Have you ovulated around a week ago, and have now noticed spotting? Are you trying to conceive and curious about the implantation bleeding that everyone talks about? Of course, you are wondering what is causing the bleeding you are experiencing. Implantation bleedings are a mystery to most women, and that is no surprise given how little information is available about them. One of the most frequent questions that women have about this phenomenon is – how long do implantation bleedings last?
Before answering that question, I will first mention that an implantation bleeding normally occurs anywhere from a week to ten days after a woman has ovulated, during the luteal phase of her cycle. If you are experiencing bleeding before that time frame, the chances are that you are actually having what is referred to as an ovulation bleeding. An ovulation bleeding is triggered by the release of the egg from the ovaries, and is noticed right around the time of ovulation, or just a little later (because it takes time for that blood to reach the opening of the cervix).
If you are experiencing bleeding later on, after 10 days have already passed, you can assume that it is the early onset of menstruation, or a very early miscarriage. Very early miscarriages, that take place even before your period was due, are very common. In fact, they may make up 50 percent of all pregnancies.
Another important observation surrounding implantation bleedings – which happen when the fertilized egg has started to implant itself into the lining of your uterus, which is rich in blood and tissue – is that we are talking about extremely small amounts of blood here. The amount of spotting that you notice during an ovulation bleeding should be much smaller than what you see when your period has just started.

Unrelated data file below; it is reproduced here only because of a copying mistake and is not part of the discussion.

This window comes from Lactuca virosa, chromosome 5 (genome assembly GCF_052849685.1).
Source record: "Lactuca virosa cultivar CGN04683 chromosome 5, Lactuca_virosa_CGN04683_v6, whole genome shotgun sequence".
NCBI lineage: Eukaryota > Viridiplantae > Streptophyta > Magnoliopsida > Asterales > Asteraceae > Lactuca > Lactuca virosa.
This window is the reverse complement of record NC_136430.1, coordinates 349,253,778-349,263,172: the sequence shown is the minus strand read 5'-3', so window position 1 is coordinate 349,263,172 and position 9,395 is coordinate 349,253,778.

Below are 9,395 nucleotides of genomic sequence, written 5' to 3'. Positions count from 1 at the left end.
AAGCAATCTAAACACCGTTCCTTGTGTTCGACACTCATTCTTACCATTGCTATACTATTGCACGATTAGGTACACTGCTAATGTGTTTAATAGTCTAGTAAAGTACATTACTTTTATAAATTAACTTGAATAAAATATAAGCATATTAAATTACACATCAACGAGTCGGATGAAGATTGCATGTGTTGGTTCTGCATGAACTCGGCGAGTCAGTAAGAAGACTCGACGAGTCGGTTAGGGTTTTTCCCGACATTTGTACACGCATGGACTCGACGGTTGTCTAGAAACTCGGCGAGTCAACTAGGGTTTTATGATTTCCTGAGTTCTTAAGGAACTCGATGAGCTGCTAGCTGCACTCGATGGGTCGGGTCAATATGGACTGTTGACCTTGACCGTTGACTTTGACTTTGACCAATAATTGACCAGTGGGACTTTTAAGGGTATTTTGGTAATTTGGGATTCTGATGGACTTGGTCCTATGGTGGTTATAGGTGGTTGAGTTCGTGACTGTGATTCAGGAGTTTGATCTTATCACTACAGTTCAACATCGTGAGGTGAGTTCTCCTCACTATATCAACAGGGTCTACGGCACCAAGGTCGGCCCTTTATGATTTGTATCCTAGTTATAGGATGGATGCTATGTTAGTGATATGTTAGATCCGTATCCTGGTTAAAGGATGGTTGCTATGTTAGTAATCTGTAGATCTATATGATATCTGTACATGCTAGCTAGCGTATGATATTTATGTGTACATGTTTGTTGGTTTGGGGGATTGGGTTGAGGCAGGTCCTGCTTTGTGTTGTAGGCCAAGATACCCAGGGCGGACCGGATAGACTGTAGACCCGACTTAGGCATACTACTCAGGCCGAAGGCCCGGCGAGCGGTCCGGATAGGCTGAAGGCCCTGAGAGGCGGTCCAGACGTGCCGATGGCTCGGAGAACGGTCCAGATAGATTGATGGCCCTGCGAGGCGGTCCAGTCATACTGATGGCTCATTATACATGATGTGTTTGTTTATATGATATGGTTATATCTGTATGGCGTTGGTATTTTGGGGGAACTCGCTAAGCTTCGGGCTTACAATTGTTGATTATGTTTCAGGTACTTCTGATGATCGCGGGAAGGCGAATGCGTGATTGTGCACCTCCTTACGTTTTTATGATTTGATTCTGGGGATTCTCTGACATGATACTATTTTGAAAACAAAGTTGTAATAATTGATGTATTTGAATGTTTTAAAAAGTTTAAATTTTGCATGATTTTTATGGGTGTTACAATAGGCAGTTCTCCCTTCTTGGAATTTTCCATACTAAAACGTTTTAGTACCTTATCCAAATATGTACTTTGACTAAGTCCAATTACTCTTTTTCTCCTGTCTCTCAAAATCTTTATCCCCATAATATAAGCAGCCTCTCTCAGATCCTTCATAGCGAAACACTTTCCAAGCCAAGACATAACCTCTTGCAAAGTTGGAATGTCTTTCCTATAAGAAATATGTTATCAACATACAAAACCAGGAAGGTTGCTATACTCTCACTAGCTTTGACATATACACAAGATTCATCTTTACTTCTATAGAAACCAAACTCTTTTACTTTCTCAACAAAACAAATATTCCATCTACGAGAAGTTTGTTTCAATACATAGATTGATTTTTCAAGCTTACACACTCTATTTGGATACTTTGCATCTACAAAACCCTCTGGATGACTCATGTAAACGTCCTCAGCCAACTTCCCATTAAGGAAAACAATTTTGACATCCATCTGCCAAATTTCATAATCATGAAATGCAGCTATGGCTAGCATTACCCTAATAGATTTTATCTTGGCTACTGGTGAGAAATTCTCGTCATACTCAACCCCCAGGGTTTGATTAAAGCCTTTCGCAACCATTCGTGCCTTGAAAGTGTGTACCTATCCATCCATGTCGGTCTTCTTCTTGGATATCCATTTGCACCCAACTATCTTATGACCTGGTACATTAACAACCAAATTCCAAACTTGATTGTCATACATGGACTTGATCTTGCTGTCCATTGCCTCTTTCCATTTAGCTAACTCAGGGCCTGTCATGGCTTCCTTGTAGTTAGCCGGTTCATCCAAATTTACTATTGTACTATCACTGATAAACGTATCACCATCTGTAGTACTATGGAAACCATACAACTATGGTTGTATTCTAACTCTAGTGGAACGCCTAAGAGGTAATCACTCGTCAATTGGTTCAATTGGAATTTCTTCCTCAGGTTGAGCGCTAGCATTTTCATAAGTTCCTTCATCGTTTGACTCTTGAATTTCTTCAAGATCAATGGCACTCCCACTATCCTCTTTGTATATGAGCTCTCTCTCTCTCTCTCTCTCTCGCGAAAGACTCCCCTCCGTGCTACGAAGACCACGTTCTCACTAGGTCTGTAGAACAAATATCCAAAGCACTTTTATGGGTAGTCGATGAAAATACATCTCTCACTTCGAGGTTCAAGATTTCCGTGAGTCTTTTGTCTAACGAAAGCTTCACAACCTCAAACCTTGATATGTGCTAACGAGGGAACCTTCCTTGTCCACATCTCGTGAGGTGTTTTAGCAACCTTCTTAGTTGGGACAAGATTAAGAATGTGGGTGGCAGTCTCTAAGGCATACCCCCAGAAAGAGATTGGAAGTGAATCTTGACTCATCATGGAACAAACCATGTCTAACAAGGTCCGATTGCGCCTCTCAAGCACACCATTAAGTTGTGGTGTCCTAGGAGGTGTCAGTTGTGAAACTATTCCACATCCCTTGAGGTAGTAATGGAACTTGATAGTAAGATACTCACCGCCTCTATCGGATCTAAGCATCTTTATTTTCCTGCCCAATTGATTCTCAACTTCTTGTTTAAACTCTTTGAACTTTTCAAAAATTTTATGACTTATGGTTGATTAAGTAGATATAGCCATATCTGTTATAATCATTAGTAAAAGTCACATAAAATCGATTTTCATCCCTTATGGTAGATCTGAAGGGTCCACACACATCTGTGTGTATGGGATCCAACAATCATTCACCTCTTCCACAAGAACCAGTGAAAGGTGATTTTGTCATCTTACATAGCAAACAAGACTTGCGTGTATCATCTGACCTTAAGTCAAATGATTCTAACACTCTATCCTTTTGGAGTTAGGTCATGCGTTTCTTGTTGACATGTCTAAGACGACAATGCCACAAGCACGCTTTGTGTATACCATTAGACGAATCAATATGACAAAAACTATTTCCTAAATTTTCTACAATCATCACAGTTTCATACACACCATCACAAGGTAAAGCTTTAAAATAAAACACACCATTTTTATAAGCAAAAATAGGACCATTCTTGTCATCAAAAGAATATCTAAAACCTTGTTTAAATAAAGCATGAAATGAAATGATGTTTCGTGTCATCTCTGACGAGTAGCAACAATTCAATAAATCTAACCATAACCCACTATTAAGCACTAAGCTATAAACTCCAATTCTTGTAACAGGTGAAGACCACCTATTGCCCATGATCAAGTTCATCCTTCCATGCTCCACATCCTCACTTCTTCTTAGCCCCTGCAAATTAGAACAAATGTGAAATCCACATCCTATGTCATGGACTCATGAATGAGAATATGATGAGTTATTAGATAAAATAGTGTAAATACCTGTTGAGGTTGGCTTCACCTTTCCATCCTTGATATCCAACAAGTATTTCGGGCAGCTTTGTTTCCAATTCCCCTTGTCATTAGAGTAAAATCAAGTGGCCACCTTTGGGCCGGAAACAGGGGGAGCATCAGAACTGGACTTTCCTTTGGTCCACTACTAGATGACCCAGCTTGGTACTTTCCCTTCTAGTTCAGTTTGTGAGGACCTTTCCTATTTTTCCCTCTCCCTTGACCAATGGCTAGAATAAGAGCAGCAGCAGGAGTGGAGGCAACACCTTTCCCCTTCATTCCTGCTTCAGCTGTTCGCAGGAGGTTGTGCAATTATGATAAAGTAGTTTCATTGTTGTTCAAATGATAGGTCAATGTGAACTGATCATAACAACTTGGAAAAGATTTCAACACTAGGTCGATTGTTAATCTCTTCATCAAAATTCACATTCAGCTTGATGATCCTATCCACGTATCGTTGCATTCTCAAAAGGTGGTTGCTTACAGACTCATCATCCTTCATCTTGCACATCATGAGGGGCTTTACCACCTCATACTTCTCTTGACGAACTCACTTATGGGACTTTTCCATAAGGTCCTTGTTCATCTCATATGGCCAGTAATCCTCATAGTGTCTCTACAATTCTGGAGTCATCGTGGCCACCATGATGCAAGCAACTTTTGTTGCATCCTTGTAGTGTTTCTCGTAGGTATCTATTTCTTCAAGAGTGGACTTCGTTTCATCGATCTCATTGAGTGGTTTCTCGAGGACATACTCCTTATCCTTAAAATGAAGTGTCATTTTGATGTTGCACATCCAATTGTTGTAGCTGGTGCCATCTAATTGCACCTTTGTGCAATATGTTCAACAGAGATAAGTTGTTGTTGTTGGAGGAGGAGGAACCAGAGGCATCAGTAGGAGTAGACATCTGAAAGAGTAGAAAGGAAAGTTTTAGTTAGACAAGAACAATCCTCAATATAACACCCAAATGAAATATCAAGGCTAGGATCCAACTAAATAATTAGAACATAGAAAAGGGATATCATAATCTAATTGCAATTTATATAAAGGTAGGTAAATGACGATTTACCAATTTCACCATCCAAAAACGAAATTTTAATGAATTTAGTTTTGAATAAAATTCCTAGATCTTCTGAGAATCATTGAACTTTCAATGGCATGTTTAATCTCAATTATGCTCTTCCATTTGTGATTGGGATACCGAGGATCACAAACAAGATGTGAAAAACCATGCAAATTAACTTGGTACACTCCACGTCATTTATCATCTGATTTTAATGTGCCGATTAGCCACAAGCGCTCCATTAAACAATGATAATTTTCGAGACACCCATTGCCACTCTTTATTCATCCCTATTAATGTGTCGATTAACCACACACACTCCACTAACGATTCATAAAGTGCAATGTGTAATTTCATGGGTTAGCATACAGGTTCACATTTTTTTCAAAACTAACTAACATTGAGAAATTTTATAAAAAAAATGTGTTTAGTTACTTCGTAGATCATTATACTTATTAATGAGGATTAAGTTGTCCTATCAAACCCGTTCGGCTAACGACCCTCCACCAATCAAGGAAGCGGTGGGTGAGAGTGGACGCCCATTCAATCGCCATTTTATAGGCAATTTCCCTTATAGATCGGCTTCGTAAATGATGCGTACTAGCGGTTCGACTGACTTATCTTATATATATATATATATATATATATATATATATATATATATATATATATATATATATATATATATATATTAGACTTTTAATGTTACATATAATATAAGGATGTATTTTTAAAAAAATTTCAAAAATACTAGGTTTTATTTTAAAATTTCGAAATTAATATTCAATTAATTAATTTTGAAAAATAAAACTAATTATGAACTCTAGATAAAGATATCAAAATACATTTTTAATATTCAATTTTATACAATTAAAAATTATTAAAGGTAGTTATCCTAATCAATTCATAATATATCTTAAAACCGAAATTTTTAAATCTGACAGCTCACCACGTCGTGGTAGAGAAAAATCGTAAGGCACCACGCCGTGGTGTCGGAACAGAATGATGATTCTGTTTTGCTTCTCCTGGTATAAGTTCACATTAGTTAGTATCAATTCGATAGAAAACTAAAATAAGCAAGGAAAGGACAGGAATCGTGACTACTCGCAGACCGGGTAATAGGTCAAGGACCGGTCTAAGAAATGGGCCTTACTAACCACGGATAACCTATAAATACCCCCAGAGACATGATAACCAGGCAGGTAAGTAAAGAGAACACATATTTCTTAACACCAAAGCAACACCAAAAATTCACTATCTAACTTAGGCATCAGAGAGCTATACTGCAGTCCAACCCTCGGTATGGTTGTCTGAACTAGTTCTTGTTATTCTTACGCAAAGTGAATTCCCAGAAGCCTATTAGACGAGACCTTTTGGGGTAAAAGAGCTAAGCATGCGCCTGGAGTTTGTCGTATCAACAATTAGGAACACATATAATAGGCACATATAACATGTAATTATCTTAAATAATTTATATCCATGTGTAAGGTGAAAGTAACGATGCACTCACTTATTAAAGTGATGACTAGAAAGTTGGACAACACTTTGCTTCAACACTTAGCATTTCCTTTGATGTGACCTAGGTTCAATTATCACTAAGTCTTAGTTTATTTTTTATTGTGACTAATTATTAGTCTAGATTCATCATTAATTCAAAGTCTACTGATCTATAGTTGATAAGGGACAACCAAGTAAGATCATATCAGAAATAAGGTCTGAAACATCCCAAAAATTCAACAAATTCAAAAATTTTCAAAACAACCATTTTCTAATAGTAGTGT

Now, onto the question about the duration of an implantation bleeding. Some women literally only see a spot of blood, meaning that the bleeding factually has no duration at all. Only a third of all newly pregnant women will experience implantation bleeding. In my case, it happened only during one of my pregnancies. Indeed, the bleeding was so minimal that I would not say it lasted for any time at all, and I have heard that this is true for the majority of women.
Medical literature will tell you that implantation bleedings can last up to two days, though, and that the amount of blood varies slightly. If your blood flow ins increasing, and your bleeding lasts for longer than two days, you could be having miscarriage symptoms or another medical problem, and the best approach would be to contact your doctor to make sure everything is OK.